Chapter 6 - Data, information and systems
Decision-makers, proponents and the community do not have access to the best available data, information and science. This results in suboptimal decision-making, inefficiency and additional cost for business, and poor transparency to the community. The key reasons why the EPBC Act is not using the best available information are:
- The collection of data and information is fragmented and disparate. There is no single national source of truth that people can rely on.
- The right information is not available to inform decisions. Information is skewed towards western environmental science and does not adequately consider Indigenous knowledge of the environment, or social, economic and cultural information. This broader set of information is not clearly integrated to inform decisions that deliver ecologically sustainable development (ESD). Cumulative impacts and future challenges like climate change are not effectively considered.
- The Department’s systems for information analysis and sharing are antiquated. Cases cannot be managed effectively across the full life cycle of a project, and the user experience is clunky and cumbersome for both proponents and members of the community interested in a project.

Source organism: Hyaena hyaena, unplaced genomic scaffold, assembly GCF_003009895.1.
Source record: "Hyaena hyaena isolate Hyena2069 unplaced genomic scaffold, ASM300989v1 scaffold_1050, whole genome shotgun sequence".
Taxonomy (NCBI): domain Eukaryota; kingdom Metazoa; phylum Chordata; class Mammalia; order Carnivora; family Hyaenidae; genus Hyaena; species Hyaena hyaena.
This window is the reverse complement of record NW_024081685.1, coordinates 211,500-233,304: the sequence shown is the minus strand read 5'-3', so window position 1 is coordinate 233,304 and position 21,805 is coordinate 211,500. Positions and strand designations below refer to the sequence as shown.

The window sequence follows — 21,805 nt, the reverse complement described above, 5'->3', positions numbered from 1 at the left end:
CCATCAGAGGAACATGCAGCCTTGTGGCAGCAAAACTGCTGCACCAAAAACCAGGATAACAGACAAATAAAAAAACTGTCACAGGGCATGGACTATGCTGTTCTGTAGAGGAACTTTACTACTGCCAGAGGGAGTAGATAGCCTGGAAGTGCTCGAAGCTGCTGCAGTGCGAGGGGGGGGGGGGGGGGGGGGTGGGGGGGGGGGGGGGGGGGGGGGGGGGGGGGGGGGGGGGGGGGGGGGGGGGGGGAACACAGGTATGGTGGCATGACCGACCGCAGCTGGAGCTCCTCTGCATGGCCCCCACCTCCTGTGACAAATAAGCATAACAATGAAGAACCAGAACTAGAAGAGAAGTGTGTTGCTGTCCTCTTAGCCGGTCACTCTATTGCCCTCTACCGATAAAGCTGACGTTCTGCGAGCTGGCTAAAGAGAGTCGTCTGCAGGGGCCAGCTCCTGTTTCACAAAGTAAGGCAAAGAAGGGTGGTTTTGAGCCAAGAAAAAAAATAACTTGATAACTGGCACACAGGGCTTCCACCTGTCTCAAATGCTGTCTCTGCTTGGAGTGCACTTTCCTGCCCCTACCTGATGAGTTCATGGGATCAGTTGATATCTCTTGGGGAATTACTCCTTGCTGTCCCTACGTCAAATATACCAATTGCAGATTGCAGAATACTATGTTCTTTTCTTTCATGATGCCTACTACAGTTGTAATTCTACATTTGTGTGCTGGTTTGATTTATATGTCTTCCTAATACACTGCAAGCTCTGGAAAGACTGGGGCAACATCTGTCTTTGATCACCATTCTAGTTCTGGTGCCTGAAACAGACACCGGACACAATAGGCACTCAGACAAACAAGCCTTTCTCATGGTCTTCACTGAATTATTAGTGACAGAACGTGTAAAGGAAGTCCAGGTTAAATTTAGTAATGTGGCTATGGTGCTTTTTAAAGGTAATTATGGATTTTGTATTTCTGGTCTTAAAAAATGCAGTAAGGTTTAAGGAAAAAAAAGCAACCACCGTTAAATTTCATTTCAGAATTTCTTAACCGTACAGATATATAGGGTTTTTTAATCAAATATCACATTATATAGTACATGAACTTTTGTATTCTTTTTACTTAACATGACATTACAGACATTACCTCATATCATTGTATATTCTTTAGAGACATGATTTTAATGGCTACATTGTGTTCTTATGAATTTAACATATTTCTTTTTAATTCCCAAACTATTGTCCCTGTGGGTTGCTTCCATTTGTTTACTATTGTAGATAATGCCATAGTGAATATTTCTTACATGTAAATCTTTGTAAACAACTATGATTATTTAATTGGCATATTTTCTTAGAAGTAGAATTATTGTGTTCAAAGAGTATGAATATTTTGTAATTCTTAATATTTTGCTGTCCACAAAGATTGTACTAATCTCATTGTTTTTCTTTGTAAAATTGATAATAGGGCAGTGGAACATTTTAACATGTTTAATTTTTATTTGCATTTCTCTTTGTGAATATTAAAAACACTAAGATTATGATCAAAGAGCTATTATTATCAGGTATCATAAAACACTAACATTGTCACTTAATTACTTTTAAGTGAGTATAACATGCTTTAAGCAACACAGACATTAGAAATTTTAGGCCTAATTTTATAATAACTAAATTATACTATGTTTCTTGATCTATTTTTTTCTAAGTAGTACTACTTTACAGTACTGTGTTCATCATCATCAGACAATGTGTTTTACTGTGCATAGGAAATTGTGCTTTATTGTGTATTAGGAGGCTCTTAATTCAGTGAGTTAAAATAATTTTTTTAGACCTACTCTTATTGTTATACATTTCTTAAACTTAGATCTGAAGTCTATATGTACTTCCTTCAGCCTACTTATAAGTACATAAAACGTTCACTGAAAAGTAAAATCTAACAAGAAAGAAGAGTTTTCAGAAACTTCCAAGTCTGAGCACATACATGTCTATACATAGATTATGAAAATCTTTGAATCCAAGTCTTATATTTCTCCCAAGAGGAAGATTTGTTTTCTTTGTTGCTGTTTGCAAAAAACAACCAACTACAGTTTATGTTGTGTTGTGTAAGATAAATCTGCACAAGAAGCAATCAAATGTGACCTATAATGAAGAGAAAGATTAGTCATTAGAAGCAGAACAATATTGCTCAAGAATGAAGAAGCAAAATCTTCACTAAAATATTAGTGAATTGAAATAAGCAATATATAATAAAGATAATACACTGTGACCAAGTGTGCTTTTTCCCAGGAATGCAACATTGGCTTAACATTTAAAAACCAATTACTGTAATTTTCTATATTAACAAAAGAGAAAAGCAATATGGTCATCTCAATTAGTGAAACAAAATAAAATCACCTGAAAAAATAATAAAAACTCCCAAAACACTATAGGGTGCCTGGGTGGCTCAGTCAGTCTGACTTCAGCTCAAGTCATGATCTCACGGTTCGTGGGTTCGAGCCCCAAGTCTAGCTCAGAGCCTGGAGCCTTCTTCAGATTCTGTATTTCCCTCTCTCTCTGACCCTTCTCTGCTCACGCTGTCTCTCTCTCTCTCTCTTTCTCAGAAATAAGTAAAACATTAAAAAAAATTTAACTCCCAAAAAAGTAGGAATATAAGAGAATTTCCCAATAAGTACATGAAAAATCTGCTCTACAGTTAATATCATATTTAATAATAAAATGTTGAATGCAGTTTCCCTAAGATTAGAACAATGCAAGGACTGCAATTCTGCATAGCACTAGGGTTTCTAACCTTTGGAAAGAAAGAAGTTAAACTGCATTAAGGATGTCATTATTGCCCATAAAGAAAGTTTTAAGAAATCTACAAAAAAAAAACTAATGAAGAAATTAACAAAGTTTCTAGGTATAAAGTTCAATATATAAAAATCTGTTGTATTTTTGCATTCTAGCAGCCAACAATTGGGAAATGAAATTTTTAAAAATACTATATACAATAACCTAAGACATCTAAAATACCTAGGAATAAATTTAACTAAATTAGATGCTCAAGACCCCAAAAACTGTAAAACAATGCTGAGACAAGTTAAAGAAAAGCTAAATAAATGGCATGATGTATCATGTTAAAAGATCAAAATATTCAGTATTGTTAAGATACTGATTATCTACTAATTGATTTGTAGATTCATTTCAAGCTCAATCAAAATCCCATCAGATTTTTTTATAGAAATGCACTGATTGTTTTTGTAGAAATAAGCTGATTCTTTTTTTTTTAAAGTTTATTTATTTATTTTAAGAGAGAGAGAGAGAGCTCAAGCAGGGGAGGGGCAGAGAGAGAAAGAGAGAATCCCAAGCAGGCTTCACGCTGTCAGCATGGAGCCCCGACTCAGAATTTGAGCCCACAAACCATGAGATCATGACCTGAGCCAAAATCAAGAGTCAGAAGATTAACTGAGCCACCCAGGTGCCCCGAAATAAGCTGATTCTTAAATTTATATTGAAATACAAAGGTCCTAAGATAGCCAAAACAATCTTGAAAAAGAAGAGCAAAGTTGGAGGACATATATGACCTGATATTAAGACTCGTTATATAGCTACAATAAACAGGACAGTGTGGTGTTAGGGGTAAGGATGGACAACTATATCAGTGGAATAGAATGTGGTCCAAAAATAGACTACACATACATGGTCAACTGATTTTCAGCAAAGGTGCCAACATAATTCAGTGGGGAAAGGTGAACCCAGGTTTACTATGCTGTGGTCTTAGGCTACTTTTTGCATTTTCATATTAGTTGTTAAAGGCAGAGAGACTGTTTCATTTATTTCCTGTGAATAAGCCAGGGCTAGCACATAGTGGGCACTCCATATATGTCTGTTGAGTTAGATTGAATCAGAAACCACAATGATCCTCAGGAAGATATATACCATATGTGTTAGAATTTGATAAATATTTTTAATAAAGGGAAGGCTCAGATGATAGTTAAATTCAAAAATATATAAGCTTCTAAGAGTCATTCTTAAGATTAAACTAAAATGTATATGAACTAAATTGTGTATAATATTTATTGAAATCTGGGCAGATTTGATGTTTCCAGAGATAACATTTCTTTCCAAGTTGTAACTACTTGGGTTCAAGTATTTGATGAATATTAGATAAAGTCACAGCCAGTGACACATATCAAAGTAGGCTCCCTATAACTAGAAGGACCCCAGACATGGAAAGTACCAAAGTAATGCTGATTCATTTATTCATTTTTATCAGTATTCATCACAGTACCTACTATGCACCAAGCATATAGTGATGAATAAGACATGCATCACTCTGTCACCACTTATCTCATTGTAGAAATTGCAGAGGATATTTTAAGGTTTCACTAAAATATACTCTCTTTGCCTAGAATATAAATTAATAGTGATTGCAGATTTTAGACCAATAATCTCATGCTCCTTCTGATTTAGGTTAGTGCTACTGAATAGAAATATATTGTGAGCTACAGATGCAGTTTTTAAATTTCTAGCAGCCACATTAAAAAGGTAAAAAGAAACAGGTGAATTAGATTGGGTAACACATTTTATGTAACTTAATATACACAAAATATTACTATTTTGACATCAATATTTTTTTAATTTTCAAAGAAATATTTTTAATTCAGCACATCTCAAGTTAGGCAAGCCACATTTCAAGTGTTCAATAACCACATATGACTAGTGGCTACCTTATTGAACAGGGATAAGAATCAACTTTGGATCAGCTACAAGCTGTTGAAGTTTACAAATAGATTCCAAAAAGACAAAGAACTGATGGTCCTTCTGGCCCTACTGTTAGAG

The key reform directions proposed by the Review are:
- A national ‘supply chain’ of information is required so that the right information is delivered at the right time to those who need it. This supply chain should be an easily accessible ‘single source of truth’ on which the public, proponents and governments can rely.
- To deliver an efficient supply chain, a clear strategy is needed so that each investment made contributes to building and improving the system over time.
- A custodian for the national environmental information supply chain is needed. The Commonwealth should clearly assign responsibility for national level leadership and coordination. Adequate resources should be provided to develop the systems and capability that is needed to deliver the evidence base for Australia’s national system of environmental management.
- A National Environmental Standard for information and data should set clear requirements for the provision of data and information in a way that facilitates transparency and sharing. The standard should apply to all sources of data and information, including information collected by proponents.
- To apply granular standards to decision-making, Government needs the capability to model the environment, including the probability of outcomes from proposals. To do this well, investment is required to improve knowledge of how ecosystems operate and develop the capability to model them. This requires a complete overhaul of existing systems to enable improved information to be captured and incorporated into decision-making.